For well over half of its long, long life, the 911 has been famous for its capacity to trigger instant, stomach-searing fear in the gut of any driver who failed to make allowances for its handicapped battle with the laws of physics.
The 911 became well-known for the soap-smooth lines of its famously sexy body and the shriek of its flat-six, but the aspect that provoked most discussion was its frequent inability to deal with the very roads it was built for, the corollary of its hazardous weight distribution.
Descending an Alpine pass at speed and left your braking too late? Prepare to experience heart-freezing lock-up before you smack the Armco. Charged too hard into an unexpectedly tightening bend? Don’t lift-off, otherwise you’ll spin faster than a property-flipping MP.
Enter the turbo
Yet despite these flaws, the 911 gained a reputation as a fine driver’s car, a challenging machine for folks who enjoyed a light grapple with danger. And for those who found the normally aspirated 911 unchallenging, in 1974 Porsche introduced the 911 Turbo.
Learning to drive it
Here was a new way to not get around a corner, the Turbo’s power introducing massive, run-wide understeer to Stuttgart’s menu of body-bashing opportunities. Of course, the Turbo was far from totally useless, demanding instead that you drive around its foibles, the learning process intensified if you discovered what you shouldn’t do by doing it.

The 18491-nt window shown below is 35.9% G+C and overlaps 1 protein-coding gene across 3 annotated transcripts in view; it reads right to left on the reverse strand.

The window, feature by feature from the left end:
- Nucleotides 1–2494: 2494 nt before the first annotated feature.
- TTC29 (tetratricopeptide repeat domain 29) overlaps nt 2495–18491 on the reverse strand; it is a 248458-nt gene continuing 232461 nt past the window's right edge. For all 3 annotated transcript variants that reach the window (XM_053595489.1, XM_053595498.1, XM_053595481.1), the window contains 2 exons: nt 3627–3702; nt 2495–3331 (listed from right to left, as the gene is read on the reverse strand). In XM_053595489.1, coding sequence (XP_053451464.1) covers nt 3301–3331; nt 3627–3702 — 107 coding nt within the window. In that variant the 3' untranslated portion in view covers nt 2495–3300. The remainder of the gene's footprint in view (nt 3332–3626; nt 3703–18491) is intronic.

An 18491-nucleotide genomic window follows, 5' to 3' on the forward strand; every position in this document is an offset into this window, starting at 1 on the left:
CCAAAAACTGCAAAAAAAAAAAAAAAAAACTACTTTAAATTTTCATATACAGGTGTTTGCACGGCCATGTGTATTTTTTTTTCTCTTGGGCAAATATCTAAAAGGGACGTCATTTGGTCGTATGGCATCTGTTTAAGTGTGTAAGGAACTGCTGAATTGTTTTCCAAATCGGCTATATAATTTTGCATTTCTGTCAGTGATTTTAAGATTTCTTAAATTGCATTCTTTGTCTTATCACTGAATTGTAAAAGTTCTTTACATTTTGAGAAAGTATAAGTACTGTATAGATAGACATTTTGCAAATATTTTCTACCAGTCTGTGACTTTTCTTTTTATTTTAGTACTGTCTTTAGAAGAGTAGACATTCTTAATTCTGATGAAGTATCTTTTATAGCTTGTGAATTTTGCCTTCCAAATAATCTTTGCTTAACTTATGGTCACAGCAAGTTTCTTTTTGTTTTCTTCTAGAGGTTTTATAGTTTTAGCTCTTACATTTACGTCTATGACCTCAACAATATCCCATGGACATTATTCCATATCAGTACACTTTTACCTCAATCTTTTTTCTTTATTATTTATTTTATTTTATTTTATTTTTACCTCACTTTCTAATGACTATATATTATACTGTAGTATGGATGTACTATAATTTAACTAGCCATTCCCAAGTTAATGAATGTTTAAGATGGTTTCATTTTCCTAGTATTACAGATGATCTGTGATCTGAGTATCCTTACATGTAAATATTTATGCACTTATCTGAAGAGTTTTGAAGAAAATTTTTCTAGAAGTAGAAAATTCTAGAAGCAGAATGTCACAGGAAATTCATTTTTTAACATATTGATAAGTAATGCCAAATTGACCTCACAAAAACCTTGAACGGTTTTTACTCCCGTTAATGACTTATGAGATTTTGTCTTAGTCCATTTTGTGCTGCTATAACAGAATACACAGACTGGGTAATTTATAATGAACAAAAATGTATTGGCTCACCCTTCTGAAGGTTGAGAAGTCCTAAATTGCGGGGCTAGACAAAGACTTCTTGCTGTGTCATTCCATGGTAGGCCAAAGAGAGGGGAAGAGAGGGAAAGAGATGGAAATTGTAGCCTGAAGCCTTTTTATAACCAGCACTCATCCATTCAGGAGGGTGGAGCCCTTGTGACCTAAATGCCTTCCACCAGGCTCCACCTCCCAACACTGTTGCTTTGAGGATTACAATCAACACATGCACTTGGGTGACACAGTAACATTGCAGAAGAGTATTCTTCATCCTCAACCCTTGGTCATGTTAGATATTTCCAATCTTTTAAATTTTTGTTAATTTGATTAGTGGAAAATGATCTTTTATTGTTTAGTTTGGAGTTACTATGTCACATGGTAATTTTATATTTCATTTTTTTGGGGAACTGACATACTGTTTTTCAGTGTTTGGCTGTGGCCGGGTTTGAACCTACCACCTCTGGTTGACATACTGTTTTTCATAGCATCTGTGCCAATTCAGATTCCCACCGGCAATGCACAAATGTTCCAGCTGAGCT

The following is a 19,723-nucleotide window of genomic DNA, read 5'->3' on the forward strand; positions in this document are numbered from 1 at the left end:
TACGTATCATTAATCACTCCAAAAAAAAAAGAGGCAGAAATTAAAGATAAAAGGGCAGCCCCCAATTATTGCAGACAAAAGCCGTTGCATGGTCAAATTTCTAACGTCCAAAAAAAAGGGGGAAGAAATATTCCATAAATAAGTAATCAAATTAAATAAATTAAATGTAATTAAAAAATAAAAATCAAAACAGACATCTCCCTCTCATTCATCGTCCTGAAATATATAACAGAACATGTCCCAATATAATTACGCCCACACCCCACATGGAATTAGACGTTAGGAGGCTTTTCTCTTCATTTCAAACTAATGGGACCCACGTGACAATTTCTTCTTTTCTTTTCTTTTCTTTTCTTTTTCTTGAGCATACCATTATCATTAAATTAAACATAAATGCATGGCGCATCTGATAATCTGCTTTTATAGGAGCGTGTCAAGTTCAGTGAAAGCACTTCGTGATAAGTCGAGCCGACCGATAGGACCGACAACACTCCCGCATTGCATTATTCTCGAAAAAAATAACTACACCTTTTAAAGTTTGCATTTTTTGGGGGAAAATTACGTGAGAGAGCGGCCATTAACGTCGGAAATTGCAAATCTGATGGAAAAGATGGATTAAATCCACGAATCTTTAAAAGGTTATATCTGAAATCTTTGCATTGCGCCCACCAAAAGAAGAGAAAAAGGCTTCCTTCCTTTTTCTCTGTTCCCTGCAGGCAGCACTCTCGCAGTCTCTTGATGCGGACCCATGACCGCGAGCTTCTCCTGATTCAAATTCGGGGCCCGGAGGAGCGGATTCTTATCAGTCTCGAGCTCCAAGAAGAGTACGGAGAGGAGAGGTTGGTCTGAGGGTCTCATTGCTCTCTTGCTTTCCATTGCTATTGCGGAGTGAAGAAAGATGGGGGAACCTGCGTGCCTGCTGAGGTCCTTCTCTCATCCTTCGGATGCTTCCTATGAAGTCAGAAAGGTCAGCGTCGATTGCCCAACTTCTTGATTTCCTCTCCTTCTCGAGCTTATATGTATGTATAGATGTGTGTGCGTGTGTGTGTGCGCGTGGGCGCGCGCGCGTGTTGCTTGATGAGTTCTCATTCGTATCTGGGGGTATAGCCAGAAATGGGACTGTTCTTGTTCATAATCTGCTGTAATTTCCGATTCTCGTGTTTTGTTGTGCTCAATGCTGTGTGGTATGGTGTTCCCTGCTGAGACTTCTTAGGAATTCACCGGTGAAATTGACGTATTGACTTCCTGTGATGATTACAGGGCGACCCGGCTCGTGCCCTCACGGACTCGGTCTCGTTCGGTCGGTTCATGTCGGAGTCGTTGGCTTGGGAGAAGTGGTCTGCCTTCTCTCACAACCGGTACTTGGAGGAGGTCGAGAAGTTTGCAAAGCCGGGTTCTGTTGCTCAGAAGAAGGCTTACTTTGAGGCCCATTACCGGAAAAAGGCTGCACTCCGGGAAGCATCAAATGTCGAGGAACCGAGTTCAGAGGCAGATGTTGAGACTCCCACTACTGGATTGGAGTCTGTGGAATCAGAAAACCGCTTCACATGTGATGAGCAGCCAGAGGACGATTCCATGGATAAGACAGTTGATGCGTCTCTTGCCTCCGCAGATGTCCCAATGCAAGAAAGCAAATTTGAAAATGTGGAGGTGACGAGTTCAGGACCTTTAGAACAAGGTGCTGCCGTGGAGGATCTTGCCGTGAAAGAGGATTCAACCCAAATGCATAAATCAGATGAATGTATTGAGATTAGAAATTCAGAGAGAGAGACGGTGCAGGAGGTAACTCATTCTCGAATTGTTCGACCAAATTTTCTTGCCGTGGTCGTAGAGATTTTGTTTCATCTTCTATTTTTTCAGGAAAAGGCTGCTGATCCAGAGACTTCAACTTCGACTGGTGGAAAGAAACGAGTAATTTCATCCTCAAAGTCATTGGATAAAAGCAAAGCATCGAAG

The Turbo’s fat tyres mostly provided terrific grip, its wheelarches dramatically flared to house rims that looked as if they’d been ripped from an F1 car. But the crowning glory of the 911 Turbo, for poseurs at least, was a priapic rear wing jutting from the engine lid that slashed 397lbs-worth of lift to 38lbs ft.
There was no doubting the Turbo’s dramatic intent, which was originally aimed more at the track than the road, Porsche planning a few hundred examples of project 930 for homologation. Its KKK turbocharger forced 260bhp from the 3.0 litre flat six, allowing 100mph in a horizon-compacting 14.5sec, though this number failed to indicate the volcanic power delivery, the engine bubbling lifelessly until a hot torrent of energy arrived, often halfway around a bend.
That provided yet another means for the over-ambitious 911 driver to leave the road, a mid-bend lift-off in a Turbo even more likely to consign it to the scenery.
So why would you want one of these monsters today? Partly because a car that you must tame sounds so appealing amid today’s electronically protected machines. I once saw a rather sad looking non-runner at a Porsche specialist, and got a touch of the nostalgic vapours when I inspected its vivid green paintwork, check cloth interior and rust stained wings.
It would doubtless have been a nightmare of expense to restore, but an early Turbo is a sleeper that I’d like to wake up to.
Not so long ago, you could pick one up for as little as £25,000. Sadly, prices have since headed to the stratosphere, ensuring the minimum entry fee in the UK is now around £100,000 and in America, around $100,000. But this car is special.